In the past the Lisu people worshipped many gods and nature. This appeared to be a remnant of totemism. Religious professionals made a living by offering sacrifices to ghosts and fortune-telling. During the religious activities, animals were slaughtered and a large sum of money spent. In the middle of the 19th century, Christianity and Catholicism were spread into the area by Western missionaries.
The Shaman
The Shaman of the Lisu tribe is called “Hnee-Pha”. He is the leader who will lead and guide villagers whenever there are any traditional worshipping ceremonies. The Hnee-Pha will usually be the person who is able to communicate with the ancestor spirits in the village. When a person is being chosen to be the Hnee-Pha, he will always feel tired and easily prone to sickness like fever. All these symptoms will end when the chosen person accepts to be the Hnee-Pha. On the other hand, people who rejected to be a Hnee-Pha will continue to get sick and weak.

The Lisu tribe believes that the Hnee-Pha will be possessed during the ritual and he will have the power to communicate to the spirits of the dead. This explains why the Hnee-Pha will have a voice change during the ritual. The Lisu people will usually have such ceremonies when they have health problems or when being disturbed by other holy spirits. When the ritual ends, the Hnee-Pha will return to be a normal human being and will usually not be able to remember any thing he has done during the ceremony.
The holy thing in the house
The Lisu people usually have an ancestral altar in their homes where they will pay respect and pray to their ancestors. The ancestral altar is usually located near to the entrance of their homes. Some household do not have any altar because their houses are near to their parents’ home and the ancestral altar is in their parents’ home. Some families, on the other hand, may have more than one altar. The ancestral altar is usually a very holy element in the house.

During major sacred days, the Lisu will give offerings to their ancestor spirits. They will change the water/ tea that are offered to the spirits in the teacups. The eldest son or most senior male in the family will perform such offerings to their ancestors. They believed that their ancestors will protect them from harm. Because they are holy and sacred. Every traditional ritual is of importance to the Lisu people especially during Lisu New Year, funeral and even birth ceremonies.
Sacred in the village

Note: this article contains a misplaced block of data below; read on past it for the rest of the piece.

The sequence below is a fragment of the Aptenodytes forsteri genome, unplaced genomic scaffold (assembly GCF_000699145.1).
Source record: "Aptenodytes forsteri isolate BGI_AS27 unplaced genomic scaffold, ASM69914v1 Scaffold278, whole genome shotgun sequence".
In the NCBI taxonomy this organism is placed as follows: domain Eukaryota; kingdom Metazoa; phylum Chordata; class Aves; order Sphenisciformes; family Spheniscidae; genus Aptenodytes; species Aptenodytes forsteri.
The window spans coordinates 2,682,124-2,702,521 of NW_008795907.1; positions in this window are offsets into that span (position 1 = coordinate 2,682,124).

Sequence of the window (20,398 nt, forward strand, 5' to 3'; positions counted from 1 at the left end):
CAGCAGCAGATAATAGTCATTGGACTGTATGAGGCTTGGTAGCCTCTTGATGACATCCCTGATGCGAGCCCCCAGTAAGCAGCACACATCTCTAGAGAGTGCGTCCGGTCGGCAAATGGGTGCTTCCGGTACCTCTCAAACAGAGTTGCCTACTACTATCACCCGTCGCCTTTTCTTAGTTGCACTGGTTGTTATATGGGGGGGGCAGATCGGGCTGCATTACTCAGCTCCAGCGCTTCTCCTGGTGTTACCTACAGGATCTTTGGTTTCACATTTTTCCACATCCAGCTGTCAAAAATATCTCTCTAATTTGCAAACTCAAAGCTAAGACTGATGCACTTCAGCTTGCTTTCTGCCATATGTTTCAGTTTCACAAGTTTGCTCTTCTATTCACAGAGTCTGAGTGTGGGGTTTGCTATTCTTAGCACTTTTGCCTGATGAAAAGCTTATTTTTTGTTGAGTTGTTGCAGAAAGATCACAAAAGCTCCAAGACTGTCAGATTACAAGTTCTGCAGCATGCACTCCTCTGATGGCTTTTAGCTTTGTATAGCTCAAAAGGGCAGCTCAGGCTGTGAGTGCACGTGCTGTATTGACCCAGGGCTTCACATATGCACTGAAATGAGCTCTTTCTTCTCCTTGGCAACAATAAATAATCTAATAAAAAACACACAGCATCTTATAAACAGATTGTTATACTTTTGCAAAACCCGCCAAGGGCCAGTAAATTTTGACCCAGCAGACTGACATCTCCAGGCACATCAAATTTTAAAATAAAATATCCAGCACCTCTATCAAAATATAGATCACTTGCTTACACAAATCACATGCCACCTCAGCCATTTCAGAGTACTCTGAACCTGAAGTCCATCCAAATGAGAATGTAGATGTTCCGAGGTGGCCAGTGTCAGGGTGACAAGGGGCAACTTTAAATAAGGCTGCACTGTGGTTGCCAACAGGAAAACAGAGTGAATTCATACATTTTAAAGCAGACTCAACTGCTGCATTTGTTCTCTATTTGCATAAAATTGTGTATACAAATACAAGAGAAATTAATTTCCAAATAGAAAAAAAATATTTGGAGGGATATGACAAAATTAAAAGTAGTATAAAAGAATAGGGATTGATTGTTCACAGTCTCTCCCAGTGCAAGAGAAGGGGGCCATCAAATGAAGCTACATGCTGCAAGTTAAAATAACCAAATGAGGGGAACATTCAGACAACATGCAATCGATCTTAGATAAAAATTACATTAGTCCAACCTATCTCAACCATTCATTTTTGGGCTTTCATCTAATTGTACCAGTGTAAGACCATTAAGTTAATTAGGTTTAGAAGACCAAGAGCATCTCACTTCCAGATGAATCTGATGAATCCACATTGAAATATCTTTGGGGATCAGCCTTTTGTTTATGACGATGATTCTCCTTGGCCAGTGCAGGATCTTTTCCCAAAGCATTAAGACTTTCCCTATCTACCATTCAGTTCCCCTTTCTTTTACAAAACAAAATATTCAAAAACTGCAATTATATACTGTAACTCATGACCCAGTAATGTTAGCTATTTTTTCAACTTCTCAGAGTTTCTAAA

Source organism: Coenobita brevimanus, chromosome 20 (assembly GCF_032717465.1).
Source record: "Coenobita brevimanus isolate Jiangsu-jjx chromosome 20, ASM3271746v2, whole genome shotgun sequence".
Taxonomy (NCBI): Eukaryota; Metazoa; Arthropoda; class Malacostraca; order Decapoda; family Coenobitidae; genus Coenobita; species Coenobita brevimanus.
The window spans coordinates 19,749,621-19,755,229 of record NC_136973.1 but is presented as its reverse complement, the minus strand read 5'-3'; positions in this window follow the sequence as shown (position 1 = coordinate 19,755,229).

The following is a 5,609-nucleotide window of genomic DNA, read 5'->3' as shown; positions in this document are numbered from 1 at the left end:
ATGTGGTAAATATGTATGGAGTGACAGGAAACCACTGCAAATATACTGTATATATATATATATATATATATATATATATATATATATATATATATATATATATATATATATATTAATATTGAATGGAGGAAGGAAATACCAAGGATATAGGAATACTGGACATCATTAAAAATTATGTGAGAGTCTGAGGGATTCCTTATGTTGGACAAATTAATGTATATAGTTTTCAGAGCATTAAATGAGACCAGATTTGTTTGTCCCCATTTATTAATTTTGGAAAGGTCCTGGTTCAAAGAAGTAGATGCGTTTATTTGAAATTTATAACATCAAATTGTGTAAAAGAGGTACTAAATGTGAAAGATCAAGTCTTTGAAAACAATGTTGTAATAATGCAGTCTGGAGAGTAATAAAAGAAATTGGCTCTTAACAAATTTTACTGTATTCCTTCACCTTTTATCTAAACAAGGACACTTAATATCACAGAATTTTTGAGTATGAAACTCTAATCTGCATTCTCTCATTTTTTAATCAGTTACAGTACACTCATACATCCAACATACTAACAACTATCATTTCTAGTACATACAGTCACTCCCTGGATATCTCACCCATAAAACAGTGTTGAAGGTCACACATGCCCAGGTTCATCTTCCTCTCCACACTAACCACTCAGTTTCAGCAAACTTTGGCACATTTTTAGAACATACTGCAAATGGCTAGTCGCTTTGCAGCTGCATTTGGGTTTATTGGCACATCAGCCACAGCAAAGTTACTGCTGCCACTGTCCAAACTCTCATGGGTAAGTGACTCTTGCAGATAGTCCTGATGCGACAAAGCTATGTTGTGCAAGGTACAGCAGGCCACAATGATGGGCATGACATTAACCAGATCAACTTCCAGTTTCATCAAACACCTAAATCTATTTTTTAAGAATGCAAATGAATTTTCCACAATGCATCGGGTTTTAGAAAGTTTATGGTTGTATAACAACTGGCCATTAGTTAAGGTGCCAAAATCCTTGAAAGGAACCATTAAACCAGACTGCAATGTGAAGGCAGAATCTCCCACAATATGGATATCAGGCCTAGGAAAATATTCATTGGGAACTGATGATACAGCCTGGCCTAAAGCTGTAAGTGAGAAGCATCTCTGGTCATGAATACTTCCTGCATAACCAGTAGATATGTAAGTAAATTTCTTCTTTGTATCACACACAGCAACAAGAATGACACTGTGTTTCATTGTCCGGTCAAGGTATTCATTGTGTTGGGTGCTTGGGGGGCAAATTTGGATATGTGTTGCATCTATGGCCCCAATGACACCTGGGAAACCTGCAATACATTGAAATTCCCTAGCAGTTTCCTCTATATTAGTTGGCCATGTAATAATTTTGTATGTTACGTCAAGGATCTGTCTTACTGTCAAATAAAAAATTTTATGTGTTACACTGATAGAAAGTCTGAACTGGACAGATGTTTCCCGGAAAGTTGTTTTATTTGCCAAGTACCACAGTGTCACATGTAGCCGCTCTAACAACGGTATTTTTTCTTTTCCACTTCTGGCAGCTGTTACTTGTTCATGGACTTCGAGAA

Lisu villages usually have one shrine dedicated to the ancestor spirit known as Aphahmowhee. The shrine is built at the top end of the village, approximately 50-100 meters away. If this is not possible, then it would be built in the center of the village. The shrine house looks like a lean-to, faces the village, and has an altar in the center on which cups of Chinese tea are placed. Around the shrine, or Aphahmowhee, is a tree named Aphahmow, and no trees may be cut down in this area.

The person who takes care of the shrine is the religious leader, in Lisu called “Muemuepha”. On each Precept Day, the Muemuepha has to clean the altar; light the joss sticks; change the water in the cup. Lisu believe the village shrine, or Aphahmowhee, is a good spirit, which protects the villagers and the pets, and blesses the villagers with happiness and health, by offering the foods to Aphahmowhee.
Dress
Style of dress for Lisu or Lisaw
Style of dress for Lisu or Lisaw
Men Dressing
Men wear short tunics and breaches reaching the knee. Some wear a black turban. A cutting knife dangles at a man's left waist and a quiver hangs at his right waist. Composed of a pair of pants with a low-hanging crotch. Often light blue, these pants can also be found in a variety of other colors. The shirt is made of felt, with long-sleeves and an inside lining. Silver buttons are often sewn onto the shirt. The more buttons the better, with the ideal being 1,000 buttons.

A red sash is wrapped around the waist and hanging off the shoulder is a handsomely decorated bag. Similar to a woman's bag, long tassels hang down from the bag like horse's hair. Unlike the women, however, the men wear their bag in front of them.
Women Dressing
Women wear short dresses and long skirts. Their heads are decorated with red and white glass beads and their chests with necklaces formed by strings of colored beads. The style of Lisu women's dress has changed quite significantly through the generations. In the past, weaving was done by hand, but now a machine is used. Designs use to be more intricate and beautiful, but the new designs are smaller. Lisu clothing used to be made from hemp fibers. In northern Thailand, cotton has now taken over as the primary material.

Lisu women in Thailand have become accustomed to using cotton or synthetic materials, which can be easily found in nearby markets. The tunic fits loosely over the wearer, with a split running up both sides. In front, the tunic falls down to the knees, and in back, down to mid-calf. The fabric crosses over itself in front and is then fastened under the right arm. In Chinese style, the collar hooks off at an angle, running from the middle of the tunic down to the right arm. The fabric covering the chest is often a different color from the color beneath it. The tunic itself is likely to be some shade of blue or green.
Instrument
The musical instruments in each tribe tell about the feelings, beauty and varied wisdom of the village instead of putting it into words. The beautiful sound of each musical instrument, weaving through the evening remains today and will continue to the next generation, as long as the new generation is taught and is interested.
The bottle gourd organ
Usually, this is the favorite instrument of Lisu men. This is a wind instrument which they will play at ceremonies in the community culture court or when they travel to play in other villages; they also use the bottle gourd organ to contact each other, to others know they are thinking of them – a very good reason why this is the favorite and continues to be learnt from generation to generation.
The Chuebor
The Chuebor is a powerful tree string lute Losor instruments of Lisu or Lisor. Chuebor have been Lisor popular traditional musical. Chuebor carving by wood and hole box cover with snake or lizard skin. Sound is strangely. Lisor tribal play it in a good time and party hard to fine it. If you are a musician or love in music. It is not difficult to play and enjoy.